4 Common Mistakes Writers Make On Their Author Websites

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Author Website MiskatesAn author website is one of the most effective marketing tools for a writer. It has the potential to turn a random visitor to your website into a full-fledged fan of your writing. But in order to get to that coveted place of sold-out book signings and ten-thousand blog subscribers (okay, sorry, we’re getting a little ahead of ourselves), you’ll want to avoid these four common mistakes writers make on their author websites.

And don’t worry; we’re not here to nitpick. We’re super-proud that you’re considering building an author website or already have one. It’s the first step toward building a fan base and solidifying your burgeoning author platform, so have fun!

4 Common Mistakes Writers Make On Their Author Websites

Crowding Your Homepage. While you don’t want to underwhelm your visitors, it’s much easier (and more detrimental) to overwhelm them. Crowding the homepage of your writer website with text, photos, and random links will only serve to confuse and turn off your visitors.

Instead, have a clear message on your homepage: a brief introduction to yourself or your work (or both!), one or two images that pertain to the text, and a link or call to action that will lead visitors deeper into your site or urge them to subscribe to your blog or follow you on Twitter.

Imagine your author website as your home and that you’re giving a virtual tour to your visitors. Clean up a little so moving from room to room is easy and pleasant.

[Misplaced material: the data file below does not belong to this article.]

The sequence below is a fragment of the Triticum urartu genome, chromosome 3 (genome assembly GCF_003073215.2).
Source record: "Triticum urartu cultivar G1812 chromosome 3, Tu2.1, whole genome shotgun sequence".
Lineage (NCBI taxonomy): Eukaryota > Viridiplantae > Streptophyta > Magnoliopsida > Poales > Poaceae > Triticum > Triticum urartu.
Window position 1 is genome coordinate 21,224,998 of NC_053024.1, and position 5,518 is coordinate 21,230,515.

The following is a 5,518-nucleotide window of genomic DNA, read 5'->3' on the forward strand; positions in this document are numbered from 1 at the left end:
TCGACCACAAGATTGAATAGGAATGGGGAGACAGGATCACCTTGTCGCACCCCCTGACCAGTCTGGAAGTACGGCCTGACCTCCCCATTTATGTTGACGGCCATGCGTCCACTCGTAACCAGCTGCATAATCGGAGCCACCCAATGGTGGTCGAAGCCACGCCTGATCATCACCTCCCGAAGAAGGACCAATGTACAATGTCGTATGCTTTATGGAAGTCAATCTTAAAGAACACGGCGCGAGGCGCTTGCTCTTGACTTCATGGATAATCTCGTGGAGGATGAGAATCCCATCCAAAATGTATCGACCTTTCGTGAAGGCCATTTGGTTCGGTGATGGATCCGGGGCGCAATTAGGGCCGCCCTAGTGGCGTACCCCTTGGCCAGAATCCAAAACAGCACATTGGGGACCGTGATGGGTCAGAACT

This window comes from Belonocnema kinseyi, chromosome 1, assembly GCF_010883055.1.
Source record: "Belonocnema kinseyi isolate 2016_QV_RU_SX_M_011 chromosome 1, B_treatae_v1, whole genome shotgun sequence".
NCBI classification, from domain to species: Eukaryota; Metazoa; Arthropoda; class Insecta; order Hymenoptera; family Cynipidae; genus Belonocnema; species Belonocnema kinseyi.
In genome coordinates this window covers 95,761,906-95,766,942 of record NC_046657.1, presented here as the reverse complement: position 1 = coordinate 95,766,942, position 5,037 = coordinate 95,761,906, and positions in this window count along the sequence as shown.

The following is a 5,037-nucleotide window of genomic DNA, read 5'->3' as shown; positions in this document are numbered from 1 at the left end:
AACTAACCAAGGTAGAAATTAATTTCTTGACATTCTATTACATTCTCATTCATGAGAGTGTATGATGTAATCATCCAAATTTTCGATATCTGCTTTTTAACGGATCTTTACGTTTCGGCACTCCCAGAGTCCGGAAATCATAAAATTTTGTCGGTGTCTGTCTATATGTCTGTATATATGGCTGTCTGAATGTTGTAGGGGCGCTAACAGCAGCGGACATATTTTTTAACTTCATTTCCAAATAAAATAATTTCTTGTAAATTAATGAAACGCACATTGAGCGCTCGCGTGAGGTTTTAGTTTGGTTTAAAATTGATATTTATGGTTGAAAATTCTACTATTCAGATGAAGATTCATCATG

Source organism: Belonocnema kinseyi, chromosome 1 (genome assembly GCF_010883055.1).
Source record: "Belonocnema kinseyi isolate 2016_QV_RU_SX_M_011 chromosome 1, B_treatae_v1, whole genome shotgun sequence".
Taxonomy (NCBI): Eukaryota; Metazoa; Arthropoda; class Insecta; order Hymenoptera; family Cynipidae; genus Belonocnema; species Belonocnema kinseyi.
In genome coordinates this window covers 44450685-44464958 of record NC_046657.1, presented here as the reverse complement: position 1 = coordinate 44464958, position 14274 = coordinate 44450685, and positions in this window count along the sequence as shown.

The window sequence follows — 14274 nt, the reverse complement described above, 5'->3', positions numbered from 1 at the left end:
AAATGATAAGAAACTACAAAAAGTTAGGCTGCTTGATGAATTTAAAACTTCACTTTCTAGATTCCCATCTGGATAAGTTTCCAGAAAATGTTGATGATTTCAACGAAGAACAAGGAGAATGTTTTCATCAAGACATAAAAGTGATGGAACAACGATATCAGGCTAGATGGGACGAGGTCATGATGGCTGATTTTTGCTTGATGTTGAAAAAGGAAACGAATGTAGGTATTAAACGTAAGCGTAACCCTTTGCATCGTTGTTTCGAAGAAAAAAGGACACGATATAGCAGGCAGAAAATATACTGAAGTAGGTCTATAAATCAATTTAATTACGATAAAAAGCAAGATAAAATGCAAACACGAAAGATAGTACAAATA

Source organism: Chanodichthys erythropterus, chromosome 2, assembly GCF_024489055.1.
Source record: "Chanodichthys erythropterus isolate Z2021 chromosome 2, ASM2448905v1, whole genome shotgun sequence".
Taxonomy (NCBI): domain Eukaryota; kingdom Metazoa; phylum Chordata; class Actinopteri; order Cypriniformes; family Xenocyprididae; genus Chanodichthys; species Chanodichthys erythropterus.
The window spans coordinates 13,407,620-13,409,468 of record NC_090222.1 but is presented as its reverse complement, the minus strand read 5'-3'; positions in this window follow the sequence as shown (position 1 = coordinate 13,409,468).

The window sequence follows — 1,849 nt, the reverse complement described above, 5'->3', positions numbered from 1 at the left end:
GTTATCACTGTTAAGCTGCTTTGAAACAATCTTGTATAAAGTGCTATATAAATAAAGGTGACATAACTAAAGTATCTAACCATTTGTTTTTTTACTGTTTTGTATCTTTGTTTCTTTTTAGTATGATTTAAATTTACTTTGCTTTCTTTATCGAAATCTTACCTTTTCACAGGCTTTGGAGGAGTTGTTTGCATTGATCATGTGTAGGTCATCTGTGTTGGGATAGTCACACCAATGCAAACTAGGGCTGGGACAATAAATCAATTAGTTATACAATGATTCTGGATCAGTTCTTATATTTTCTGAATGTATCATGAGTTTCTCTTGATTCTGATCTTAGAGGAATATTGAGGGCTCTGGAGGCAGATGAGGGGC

Outdated Features. Think of your author website as a shiny, new car. If you ignore your car’s needed oil changes and tire rotations, it will inevitably become unsafe to drive. Likewise, if you don’t keep your website updated, it’ll become less secure over time.

Say you install a plug-in from the get-go to protect your site from hackers and spambots, but you fail to update it for several years. The plug-in essentially becomes obsolete, and your site becomes vulnerable to attacks. Making sure your author site is as up-to-date as possible is a simple way to protect yourself and keep everything running smoothly.

No Contact Form. If you want your potential fans and readers to keep coming back and stay up to speed with your writing news, you’ve got to give them a way to do so. Not creating a visible and simple way for your fans to contact you is the quickest way to tell them that you’re not interested in hearing from them.

A contact form doesn’t mean giving away your home address or telephone number. Using a simple contact form like Gravity Forms ensures that visitors can get in touch with you without accessing your personal information.

Over-Linking To Outside Sites. While it isn’t detrimental to link to other websites (perhaps a local bookstore you’re affiliated with or a café you’re giving a reading at this week), too many links can drive traffic away from your site.

The goal is to keep your visitors on your site as long as possible and not distract them with too many unnecessary or unhelpful outside sources.

BONUS TIP: If you have a blog, make sure it’s integrated with your writer website, as opposed to existing on an entirely different site.

Keeping your visitors happy and at ease while they’re browsing your author website is a sure way to get them to come back. Simple homepage design, an easy-to-navigate structure, and a definitive call to action provide a quick and easy way for visitors to get in touch (and stay in touch!). But be careful about offering too many distracting links.

Photo by Yo Mostro

Question: What elements of an author website keep you coming back for more?

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